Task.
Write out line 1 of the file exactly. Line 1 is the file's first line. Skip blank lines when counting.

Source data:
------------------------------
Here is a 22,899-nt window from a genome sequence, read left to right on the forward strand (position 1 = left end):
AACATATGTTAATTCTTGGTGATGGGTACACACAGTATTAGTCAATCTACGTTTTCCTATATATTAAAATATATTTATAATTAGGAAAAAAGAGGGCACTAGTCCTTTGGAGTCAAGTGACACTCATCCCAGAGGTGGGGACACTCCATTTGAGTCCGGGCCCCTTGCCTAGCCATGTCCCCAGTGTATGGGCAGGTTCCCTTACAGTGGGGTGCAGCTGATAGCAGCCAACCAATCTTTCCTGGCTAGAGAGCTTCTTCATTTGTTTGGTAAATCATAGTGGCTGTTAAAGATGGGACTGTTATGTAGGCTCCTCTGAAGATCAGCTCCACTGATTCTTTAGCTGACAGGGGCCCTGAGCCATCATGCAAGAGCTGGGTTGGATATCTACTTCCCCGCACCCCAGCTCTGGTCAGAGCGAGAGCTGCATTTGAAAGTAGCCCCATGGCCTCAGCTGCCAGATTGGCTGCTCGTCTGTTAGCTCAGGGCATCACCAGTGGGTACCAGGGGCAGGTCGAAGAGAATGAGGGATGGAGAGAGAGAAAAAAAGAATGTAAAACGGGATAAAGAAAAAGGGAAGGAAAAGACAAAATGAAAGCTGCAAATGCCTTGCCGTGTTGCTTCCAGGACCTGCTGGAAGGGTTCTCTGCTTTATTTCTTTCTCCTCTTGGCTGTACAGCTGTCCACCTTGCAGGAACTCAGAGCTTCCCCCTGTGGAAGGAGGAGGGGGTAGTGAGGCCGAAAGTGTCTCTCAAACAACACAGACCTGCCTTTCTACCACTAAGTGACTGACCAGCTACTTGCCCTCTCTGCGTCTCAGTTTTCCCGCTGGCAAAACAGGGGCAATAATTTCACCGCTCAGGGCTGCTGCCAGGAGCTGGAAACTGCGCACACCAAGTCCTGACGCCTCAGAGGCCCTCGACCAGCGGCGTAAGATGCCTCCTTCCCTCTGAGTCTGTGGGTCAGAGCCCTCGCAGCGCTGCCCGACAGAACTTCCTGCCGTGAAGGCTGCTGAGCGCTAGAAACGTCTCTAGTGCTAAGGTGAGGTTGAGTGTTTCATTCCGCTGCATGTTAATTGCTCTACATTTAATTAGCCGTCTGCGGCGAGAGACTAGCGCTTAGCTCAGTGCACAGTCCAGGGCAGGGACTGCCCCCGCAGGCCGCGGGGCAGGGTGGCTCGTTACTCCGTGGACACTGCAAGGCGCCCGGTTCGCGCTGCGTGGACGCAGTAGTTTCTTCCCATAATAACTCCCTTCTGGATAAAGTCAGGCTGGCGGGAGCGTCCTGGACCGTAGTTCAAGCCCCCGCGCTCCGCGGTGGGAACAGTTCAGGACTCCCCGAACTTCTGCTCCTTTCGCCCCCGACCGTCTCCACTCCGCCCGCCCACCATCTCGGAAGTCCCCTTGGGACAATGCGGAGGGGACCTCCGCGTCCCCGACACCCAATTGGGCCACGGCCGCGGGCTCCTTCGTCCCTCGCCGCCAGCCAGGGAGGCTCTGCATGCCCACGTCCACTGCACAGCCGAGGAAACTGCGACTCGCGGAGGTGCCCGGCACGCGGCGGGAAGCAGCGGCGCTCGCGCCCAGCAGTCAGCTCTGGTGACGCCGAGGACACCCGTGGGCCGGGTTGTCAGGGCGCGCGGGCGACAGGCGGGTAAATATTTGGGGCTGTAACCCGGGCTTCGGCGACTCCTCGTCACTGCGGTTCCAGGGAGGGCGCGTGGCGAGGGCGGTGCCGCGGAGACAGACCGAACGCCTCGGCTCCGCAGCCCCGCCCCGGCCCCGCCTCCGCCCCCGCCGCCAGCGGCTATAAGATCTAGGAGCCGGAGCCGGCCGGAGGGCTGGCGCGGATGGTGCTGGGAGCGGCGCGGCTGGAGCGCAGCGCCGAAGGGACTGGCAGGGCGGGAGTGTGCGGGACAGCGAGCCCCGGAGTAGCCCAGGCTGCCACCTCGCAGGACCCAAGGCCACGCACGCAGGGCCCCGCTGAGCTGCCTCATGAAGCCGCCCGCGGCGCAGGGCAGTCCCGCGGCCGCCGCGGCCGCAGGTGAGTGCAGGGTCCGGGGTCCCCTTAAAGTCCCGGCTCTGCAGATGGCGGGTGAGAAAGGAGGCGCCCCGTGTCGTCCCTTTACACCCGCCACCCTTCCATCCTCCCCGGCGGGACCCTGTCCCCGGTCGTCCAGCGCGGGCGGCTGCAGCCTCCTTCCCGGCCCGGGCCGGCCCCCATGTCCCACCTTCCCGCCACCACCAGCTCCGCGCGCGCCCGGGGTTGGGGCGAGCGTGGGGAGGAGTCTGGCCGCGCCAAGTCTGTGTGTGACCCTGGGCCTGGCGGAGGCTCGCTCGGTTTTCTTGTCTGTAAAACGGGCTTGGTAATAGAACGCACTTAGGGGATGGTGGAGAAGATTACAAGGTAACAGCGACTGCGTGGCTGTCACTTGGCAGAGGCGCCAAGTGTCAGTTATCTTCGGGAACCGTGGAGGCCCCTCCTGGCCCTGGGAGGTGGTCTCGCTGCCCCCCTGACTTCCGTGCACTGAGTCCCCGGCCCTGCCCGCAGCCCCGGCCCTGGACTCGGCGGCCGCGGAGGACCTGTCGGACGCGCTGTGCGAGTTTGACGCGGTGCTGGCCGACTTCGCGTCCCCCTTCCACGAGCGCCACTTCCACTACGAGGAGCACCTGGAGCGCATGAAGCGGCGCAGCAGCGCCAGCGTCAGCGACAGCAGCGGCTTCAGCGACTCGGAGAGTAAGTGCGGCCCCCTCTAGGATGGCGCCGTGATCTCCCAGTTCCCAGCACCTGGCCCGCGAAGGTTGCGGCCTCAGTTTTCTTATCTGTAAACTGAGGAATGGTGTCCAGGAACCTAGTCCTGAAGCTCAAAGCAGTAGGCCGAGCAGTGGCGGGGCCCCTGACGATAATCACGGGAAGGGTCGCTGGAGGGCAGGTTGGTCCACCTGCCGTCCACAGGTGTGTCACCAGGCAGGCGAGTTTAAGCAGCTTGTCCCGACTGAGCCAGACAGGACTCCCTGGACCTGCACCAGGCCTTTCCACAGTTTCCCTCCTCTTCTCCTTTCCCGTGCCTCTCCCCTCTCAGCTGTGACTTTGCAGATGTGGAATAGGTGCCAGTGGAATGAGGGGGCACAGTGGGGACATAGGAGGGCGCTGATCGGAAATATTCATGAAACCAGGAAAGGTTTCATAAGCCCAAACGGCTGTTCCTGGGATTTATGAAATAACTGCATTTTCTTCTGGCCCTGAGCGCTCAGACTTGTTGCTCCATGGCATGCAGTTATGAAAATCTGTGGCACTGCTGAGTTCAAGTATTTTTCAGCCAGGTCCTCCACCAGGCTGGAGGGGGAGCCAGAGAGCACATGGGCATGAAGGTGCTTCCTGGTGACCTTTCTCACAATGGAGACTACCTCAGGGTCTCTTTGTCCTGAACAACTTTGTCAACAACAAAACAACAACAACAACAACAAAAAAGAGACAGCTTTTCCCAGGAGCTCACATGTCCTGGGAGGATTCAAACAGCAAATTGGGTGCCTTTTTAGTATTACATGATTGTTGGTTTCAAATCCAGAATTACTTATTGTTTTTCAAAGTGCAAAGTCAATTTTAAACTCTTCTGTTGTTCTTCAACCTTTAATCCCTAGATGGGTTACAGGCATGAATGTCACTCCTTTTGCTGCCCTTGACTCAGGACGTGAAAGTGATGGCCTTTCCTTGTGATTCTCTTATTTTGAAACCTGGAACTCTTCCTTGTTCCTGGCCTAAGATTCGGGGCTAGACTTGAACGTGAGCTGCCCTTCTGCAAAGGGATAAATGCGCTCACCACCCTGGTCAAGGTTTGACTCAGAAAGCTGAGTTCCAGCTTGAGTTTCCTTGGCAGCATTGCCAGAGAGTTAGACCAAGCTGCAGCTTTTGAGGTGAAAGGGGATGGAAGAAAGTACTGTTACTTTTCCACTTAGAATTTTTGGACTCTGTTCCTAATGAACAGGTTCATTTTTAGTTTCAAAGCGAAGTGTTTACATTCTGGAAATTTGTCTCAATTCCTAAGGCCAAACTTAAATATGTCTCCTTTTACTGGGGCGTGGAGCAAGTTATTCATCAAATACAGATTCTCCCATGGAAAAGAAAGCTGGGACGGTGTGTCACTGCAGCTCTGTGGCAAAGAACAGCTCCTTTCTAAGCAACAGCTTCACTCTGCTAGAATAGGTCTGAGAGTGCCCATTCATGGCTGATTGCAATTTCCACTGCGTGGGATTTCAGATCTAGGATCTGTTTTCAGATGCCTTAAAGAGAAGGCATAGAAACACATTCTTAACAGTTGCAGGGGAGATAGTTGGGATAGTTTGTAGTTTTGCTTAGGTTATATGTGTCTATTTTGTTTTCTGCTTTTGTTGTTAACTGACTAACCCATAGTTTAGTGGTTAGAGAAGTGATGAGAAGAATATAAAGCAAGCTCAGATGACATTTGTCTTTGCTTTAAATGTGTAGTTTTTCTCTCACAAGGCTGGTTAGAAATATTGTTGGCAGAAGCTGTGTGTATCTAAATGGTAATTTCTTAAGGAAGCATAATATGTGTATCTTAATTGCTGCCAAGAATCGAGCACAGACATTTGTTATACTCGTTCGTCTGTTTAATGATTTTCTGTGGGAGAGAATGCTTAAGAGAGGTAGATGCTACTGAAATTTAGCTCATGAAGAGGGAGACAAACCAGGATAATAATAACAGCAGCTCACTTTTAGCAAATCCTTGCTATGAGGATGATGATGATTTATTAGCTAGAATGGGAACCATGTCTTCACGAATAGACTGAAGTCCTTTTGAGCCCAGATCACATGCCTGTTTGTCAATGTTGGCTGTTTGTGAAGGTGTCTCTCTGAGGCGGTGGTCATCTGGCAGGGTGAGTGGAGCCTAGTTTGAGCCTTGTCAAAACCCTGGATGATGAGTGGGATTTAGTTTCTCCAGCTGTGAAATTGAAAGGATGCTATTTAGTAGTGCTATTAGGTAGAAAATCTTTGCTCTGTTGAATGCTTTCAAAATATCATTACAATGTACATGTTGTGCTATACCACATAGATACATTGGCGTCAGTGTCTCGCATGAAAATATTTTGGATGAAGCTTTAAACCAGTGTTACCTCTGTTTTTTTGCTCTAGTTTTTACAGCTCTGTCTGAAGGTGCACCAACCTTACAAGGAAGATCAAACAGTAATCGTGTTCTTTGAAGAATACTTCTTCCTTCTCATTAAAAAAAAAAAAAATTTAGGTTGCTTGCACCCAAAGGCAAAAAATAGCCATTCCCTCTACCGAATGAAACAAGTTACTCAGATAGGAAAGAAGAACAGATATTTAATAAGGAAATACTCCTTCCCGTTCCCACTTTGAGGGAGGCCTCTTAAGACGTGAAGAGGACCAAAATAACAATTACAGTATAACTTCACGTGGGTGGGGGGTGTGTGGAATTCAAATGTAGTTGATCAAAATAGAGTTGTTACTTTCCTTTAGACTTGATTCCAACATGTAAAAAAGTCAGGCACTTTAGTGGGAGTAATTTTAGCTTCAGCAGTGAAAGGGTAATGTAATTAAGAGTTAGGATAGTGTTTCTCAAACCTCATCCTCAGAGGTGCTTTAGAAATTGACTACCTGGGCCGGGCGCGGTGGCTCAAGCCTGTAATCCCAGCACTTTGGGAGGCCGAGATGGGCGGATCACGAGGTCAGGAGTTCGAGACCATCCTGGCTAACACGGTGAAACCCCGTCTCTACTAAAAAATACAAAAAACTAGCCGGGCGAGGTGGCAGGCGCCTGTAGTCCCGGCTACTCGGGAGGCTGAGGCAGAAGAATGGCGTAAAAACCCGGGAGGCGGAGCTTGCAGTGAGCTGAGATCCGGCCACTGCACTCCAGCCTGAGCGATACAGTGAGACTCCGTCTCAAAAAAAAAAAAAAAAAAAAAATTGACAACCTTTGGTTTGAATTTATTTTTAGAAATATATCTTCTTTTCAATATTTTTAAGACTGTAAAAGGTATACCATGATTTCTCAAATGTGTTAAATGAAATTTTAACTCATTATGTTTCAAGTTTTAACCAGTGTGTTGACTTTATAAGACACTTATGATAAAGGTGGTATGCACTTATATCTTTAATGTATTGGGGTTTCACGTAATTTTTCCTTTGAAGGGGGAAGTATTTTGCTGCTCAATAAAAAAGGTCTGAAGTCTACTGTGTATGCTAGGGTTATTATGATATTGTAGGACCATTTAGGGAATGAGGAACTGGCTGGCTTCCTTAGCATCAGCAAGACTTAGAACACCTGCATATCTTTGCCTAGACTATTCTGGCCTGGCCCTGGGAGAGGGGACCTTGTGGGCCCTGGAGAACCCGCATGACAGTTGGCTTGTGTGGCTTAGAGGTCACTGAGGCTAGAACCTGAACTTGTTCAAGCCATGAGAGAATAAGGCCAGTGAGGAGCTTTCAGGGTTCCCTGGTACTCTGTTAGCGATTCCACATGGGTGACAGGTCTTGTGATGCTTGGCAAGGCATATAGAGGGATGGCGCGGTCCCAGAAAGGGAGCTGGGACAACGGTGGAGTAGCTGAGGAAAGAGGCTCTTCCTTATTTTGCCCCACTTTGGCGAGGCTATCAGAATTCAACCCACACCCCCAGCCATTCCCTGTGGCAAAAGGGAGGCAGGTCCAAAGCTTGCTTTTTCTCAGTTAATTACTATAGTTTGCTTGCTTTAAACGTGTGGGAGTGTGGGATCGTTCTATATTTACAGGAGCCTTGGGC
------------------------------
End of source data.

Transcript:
Here is a 22,899-nt window from a genome sequence, read left to right on the forward strand (position 1 = left end):